SAINTHIA, (Reuters) – A speeding passenger train crashed into another waiting at a station in eastern India early on Monday, killing at least 60 people in India’s second major accident in as many months, officials said.
At least 100 people were injured in the crash, which occurred in the state of West Bengal in the early hours of the morning. In May, a train sabotage blamed on Maoist rebels killed 145 people. The Maoists denied the charge.
Railway Minister Mamata Banerjee said officials were investigating the cause of the accident. When asked if she suspected sabotage, she said: “We have some doubts in our mind.”
Other officials, however, said foul play in Monday’s incident was unlikely. Some TV channels quoted unnamed railway officials as saying “tampering” with signals could not be ruled out.
The accident occurred when the Uttar Banga Express rammed into the stationary Vananchal Express at Sainthia in West Bengal, said Saumitra Mohan, the area’s district magistrate.
“The death toll has gone up to 60,” Samir Goswami, a railway spokesman, said. “It looks like this is the final toll. There are also several seriously injured (people) undergoing treatment in hospitals.”
The impact of the crash saw several coaches thrown upwards in a mangled heap. Thousands of people milled around the accident site. Some helped in rescue operations.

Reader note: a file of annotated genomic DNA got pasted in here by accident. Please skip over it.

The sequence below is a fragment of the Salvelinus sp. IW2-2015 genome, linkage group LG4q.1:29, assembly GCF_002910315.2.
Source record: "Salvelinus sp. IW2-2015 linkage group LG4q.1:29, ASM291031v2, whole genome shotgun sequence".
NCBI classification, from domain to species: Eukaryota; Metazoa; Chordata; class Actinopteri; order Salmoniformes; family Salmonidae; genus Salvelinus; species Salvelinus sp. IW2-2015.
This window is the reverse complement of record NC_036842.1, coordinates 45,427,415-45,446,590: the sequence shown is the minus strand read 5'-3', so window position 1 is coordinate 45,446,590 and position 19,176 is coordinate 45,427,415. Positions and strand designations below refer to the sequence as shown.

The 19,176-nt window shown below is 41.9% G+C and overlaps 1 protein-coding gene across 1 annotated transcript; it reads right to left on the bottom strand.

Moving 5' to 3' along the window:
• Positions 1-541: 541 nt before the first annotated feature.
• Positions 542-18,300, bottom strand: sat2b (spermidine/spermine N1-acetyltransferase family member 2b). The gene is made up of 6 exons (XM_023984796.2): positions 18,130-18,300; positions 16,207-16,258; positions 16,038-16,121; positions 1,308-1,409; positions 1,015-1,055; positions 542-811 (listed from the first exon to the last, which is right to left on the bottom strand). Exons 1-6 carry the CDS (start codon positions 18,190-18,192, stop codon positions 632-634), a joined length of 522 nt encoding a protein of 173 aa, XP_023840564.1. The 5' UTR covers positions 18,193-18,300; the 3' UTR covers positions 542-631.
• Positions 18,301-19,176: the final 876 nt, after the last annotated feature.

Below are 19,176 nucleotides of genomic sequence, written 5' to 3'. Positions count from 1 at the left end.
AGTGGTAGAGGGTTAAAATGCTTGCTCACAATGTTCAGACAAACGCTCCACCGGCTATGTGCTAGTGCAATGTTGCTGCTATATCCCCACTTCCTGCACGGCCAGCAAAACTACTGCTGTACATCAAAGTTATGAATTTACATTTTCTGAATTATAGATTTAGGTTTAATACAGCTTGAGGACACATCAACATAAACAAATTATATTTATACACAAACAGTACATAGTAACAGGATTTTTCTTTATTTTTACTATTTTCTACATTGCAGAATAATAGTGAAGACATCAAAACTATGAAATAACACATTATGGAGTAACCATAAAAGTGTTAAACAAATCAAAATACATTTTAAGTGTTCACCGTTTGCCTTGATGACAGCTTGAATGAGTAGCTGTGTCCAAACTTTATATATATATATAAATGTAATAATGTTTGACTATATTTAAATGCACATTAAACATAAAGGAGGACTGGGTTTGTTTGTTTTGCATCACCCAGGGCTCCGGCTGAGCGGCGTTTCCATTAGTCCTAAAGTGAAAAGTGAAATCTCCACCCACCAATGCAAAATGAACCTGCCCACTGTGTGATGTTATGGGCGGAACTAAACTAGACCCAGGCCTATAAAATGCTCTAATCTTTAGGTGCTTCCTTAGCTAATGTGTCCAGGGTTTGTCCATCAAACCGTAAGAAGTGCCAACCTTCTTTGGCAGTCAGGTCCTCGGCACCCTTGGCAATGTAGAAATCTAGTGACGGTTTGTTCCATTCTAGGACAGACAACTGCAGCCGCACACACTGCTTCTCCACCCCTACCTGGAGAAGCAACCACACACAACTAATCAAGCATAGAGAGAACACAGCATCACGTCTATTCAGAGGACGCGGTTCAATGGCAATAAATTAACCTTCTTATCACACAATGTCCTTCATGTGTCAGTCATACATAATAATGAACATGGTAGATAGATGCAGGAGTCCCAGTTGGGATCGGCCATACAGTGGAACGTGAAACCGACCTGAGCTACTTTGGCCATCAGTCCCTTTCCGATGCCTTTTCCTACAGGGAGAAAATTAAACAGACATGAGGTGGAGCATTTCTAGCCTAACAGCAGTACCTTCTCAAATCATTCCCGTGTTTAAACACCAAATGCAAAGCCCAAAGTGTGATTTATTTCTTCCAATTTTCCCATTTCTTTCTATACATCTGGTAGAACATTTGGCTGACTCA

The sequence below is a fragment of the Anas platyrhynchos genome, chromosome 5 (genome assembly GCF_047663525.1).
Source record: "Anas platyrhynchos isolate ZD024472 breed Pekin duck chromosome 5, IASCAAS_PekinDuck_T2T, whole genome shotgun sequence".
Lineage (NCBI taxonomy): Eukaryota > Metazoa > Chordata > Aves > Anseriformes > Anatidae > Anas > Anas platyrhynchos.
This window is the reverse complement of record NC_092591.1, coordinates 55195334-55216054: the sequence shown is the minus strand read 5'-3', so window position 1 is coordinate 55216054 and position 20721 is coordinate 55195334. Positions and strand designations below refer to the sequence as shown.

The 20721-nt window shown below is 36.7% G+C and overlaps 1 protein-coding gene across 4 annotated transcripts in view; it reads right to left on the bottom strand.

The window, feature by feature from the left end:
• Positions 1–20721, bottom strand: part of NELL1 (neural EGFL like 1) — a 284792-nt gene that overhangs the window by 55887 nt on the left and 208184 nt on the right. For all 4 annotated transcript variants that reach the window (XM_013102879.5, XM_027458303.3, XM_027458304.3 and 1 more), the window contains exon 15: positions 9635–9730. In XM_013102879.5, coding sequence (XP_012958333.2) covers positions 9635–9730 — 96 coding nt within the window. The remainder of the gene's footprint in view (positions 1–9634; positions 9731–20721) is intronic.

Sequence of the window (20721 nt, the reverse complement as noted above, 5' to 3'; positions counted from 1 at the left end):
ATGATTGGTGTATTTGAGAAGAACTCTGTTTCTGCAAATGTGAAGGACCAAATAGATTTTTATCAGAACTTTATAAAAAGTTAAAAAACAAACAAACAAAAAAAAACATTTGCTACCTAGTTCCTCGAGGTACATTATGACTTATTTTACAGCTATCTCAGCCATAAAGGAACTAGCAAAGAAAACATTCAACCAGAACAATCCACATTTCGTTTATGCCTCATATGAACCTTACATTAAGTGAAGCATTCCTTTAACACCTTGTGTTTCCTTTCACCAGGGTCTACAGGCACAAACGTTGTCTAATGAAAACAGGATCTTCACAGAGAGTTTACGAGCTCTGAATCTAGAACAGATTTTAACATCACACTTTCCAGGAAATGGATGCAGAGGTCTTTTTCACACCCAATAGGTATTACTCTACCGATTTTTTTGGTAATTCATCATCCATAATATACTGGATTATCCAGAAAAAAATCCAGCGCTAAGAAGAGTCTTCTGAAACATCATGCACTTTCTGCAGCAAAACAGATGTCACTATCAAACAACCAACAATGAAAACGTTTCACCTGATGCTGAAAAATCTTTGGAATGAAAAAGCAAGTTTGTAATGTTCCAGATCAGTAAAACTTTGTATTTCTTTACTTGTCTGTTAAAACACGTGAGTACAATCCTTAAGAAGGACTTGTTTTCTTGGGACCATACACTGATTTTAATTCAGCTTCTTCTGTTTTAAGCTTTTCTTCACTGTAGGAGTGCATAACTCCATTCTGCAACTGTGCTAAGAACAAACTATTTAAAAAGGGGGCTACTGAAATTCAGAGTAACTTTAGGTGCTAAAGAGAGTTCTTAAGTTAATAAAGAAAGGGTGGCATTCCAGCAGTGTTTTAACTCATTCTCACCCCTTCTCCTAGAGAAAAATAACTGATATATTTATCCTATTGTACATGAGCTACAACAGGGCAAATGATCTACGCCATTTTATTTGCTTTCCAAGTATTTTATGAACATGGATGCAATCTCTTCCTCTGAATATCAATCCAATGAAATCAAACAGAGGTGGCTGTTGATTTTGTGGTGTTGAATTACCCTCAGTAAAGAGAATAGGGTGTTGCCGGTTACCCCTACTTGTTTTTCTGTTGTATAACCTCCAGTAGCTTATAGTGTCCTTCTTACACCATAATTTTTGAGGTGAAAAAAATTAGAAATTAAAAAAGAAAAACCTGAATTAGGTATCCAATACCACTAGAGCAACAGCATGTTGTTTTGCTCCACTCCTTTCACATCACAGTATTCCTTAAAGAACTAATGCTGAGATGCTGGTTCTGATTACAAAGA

Television images showed rescue workers cutting through the wreckage to pull out survivors. Some passengers were seen climbing out of emergency exit windows.
It was dark, maybe around 2:15 a.m. (4:45 a.m. ET), and people were crying for help. One coach was flung onto an over-bridge under the impact,” Sandip Kumar Mondal, among the earliest to reach the spot and rescue some people, told Reuters.
With a 63,327-kilometre (39,350 mile) network, the railways play a key role, transporting more than 18 million passengers and more than 2 million metric tons of freight daily.
But the system is plagued by overcrowding and outdated technology such as signaling systems. Every day, about 8 million passengers cram onto commuter trains in the financial hub of Mumbai, with roughly a dozen fatalities daily.